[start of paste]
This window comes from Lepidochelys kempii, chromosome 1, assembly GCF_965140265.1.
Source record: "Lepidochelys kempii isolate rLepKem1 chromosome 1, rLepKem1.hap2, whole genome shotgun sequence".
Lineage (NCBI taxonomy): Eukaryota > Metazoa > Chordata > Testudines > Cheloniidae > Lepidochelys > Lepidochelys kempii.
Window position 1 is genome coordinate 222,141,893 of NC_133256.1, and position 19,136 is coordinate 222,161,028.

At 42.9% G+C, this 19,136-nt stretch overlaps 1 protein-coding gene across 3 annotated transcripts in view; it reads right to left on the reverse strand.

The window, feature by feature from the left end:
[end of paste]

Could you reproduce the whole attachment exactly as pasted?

This window comes from Lepidochelys kempii, chromosome 1, assembly GCF_965140265.1.
Source record: "Lepidochelys kempii isolate rLepKem1 chromosome 1, rLepKem1.hap2, whole genome shotgun sequence".
Lineage (NCBI taxonomy): Eukaryota > Metazoa > Chordata > Testudines > Cheloniidae > Lepidochelys > Lepidochelys kempii.
Window position 1 is genome coordinate 222,141,893 of NC_133256.1, and position 19,136 is coordinate 222,161,028.

At 42.9% G+C, this 19,136-nt stretch overlaps 1 protein-coding gene across 3 annotated transcripts in view; it reads right to left on the reverse strand.

The window, feature by feature from the left end: